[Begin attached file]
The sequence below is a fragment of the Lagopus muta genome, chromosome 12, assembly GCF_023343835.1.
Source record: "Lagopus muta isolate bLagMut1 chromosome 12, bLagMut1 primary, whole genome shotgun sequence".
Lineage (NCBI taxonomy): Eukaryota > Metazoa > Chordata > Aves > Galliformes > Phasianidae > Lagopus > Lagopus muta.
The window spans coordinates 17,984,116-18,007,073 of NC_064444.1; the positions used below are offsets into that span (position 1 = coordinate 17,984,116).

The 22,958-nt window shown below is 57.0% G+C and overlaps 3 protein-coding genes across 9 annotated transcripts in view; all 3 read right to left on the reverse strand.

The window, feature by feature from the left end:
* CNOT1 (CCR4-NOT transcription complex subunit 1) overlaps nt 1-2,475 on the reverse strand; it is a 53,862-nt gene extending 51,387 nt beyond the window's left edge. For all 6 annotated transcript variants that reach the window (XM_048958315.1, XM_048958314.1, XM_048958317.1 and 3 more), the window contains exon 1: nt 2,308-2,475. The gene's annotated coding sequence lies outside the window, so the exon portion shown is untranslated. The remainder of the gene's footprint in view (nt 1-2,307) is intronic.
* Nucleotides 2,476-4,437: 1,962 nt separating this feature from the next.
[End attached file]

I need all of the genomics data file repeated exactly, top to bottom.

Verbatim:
The sequence below is a fragment of the Lagopus muta genome, chromosome 12, assembly GCF_023343835.1.
Source record: "Lagopus muta isolate bLagMut1 chromosome 12, bLagMut1 primary, whole genome shotgun sequence".
Lineage (NCBI taxonomy): Eukaryota > Metazoa > Chordata > Aves > Galliformes > Phasianidae > Lagopus > Lagopus muta.
The window spans coordinates 17,984,116-18,007,073 of NC_064444.1; the positions used below are offsets into that span (position 1 = coordinate 17,984,116).

The 22,958-nt window shown below is 57.0% G+C and overlaps 3 protein-coding genes across 9 annotated transcripts in view; all 3 read right to left on the reverse strand.

The window, feature by feature from the left end:
* CNOT1 (CCR4-NOT transcription complex subunit 1) overlaps nt 1-2,475 on the reverse strand; it is a 53,862-nt gene extending 51,387 nt beyond the window's left edge. For all 6 annotated transcript variants that reach the window (XM_048958315.1, XM_048958314.1, XM_048958317.1 and 3 more), the window contains exon 1: nt 2,308-2,475. The gene's annotated coding sequence lies outside the window, so the exon portion shown is untranslated. The remainder of the gene's footprint in view (nt 1-2,307) is intronic.
* Nucleotides 2,476-4,437: 1,962 nt separating this feature from the next.